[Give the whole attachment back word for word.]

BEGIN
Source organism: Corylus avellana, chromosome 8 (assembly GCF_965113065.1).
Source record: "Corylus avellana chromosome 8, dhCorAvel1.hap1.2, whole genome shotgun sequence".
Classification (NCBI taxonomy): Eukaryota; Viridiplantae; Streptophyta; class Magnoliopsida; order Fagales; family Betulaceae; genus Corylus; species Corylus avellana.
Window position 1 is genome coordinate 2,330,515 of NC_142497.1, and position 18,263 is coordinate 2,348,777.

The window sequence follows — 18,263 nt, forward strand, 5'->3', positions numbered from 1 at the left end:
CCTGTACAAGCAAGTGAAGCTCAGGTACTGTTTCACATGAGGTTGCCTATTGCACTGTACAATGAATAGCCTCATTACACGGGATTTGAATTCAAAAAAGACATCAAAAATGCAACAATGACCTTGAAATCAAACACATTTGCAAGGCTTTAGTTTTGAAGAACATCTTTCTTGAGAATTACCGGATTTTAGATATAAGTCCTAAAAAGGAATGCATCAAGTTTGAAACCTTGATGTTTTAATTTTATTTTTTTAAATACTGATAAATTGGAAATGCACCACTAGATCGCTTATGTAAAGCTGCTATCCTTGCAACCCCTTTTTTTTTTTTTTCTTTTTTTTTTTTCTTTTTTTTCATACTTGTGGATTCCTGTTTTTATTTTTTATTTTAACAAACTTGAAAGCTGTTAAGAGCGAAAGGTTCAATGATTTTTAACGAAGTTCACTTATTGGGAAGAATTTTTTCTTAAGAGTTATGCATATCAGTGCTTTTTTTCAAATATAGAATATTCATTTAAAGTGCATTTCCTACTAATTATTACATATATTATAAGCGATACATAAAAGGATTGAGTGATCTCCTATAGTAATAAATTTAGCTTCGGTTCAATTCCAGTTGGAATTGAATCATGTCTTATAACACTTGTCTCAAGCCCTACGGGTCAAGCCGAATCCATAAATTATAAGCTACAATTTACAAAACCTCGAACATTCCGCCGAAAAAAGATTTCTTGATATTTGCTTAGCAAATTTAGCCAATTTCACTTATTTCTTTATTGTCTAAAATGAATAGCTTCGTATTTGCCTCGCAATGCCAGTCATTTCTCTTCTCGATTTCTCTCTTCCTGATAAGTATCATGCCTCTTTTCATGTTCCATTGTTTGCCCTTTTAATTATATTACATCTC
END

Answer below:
Source organism: Corylus avellana, chromosome 8 (assembly GCF_965113065.1).
Source record: "Corylus avellana chromosome 8, dhCorAvel1.hap1.2, whole genome shotgun sequence".
Classification (NCBI taxonomy): Eukaryota; Viridiplantae; Streptophyta; class Magnoliopsida; order Fagales; family Betulaceae; genus Corylus; species Corylus avellana.
Window position 1 is genome coordinate 2,330,515 of NC_142497.1, and position 18,263 is coordinate 2,348,777.

The window sequence follows — 18,263 nt, forward strand, 5'->3', positions numbered from 1 at the left end:
CCTGTACAAGCAAGTGAAGCTCAGGTACTGTTTCACATGAGGTTGCCTATTGCACTGTACAATGAATAGCCTCATTACACGGGATTTGAATTCAAAAAAGACATCAAAAATGCAACAATGACCTTGAAATCAAACACATTTGCAAGGCTTTAGTTTTGAAGAACATCTTTCTTGAGAATTACCGGATTTTAGATATAAGTCCTAAAAAGGAATGCATCAAGTTTGAAACCTTGATGTTTTAATTTTATTTTTTTAAATACTGATAAATTGGAAATGCACCACTAGATCGCTTATGTAAAGCTGCTATCCTTGCAACCCCTTTTTTTTTTTTTTCTTTTTTTTTTTTCTTTTTTTTCATACTTGTGGATTCCTGTTTTTATTTTTTATTTTAACAAACTTGAAAGCTGTTAAGAGCGAAAGGTTCAATGATTTTTAACGAAGTTCACTTATTGGGAAGAATTTTTTCTTAAGAGTTATGCATATCAGTGCTTTTTTTCAAATATAGAATATTCATTTAAAGTGCATTTCCTACTAATTATTACATATATTATAAGCGATACATAAAAGGATTGAGTGATCTCCTATAGTAATAAATTTAGCTTCGGTTCAATTCCAGTTGGAATTGAATCATGTCTTATAACACTTGTCTCAAGCCCTACGGGTCAAGCCGAATCCATAAATTATAAGCTACAATTTACAAAACCTCGAACATTCCGCCGAAAAAAGATTTCTTGATATTTGCTTAGCAAATTTAGCCAATTTCACTTATTTCTTTATTGTCTAAAATGAATAGCTTCGTATTTGCCTCGCAATGCCAGTCATTTCTCTTCTCGATTTCTCTCTTCCTGATAAGTATCATGCCTCTTTTCATGTTCCATTGTTTGCCCTTTTAATTATATTACATCTC